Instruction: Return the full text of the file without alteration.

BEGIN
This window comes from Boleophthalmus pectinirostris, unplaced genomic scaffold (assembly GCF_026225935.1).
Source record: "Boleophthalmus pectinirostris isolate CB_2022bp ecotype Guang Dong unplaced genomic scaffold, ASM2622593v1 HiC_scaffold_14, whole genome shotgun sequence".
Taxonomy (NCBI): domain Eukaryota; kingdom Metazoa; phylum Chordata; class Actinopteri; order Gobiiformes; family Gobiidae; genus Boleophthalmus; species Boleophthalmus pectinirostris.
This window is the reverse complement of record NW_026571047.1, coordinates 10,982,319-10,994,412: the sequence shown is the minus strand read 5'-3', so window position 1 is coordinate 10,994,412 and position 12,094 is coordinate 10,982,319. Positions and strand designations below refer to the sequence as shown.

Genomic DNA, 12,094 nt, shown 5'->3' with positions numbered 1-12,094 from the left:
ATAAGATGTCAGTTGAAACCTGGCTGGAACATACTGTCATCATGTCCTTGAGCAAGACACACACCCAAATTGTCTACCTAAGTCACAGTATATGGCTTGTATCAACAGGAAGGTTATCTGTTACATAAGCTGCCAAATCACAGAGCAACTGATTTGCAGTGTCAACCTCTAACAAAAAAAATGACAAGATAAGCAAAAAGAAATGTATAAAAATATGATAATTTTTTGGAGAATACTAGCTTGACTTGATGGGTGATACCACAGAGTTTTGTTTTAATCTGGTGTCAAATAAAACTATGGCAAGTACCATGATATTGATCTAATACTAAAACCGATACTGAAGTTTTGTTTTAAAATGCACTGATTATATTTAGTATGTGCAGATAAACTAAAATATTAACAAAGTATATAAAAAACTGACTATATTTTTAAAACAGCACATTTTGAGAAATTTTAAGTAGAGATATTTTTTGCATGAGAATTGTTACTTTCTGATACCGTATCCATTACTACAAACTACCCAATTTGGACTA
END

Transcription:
This window comes from Boleophthalmus pectinirostris, unplaced genomic scaffold (assembly GCF_026225935.1).
Source record: "Boleophthalmus pectinirostris isolate CB_2022bp ecotype Guang Dong unplaced genomic scaffold, ASM2622593v1 HiC_scaffold_14, whole genome shotgun sequence".
Taxonomy (NCBI): domain Eukaryota; kingdom Metazoa; phylum Chordata; class Actinopteri; order Gobiiformes; family Gobiidae; genus Boleophthalmus; species Boleophthalmus pectinirostris.
This window is the reverse complement of record NW_026571047.1, coordinates 10,982,319-10,994,412: the sequence shown is the minus strand read 5'-3', so window position 1 is coordinate 10,994,412 and position 12,094 is coordinate 10,982,319. Positions and strand designations below refer to the sequence as shown.

Genomic DNA, 12,094 nt, shown 5'->3' with positions numbered 1-12,094 from the left:
ATAAGATGTCAGTTGAAACCTGGCTGGAACATACTGTCATCATGTCCTTGAGCAAGACACACACCCAAATTGTCTACCTAAGTCACAGTATATGGCTTGTATCAACAGGAAGGTTATCTGTTACATAAGCTGCCAAATCACAGAGCAACTGATTTGCAGTGTCAACCTCTAACAAAAAAAATGACAAGATAAGCAAAAAGAAATGTATAAAAATATGATAATTTTTTGGAGAATACTAGCTTGACTTGATGGGTGATACCACAGAGTTTTGTTTTAATCTGGTGTCAAATAAAACTATGGCAAGTACCATGATATTGATCTAATACTAAAACCGATACTGAAGTTTTGTTTTAAAATGCACTGATTATATTTAGTATGTGCAGATAAACTAAAATATTAACAAAGTATATAAAAAACTGACTATATTTTTAAAACAGCACATTTTGAGAAATTTTAAGTAGAGATATTTTTTGCATGAGAATTGTTACTTTCTGATACCGTATCCATTACTACAAACTACCCAATTTGGACTA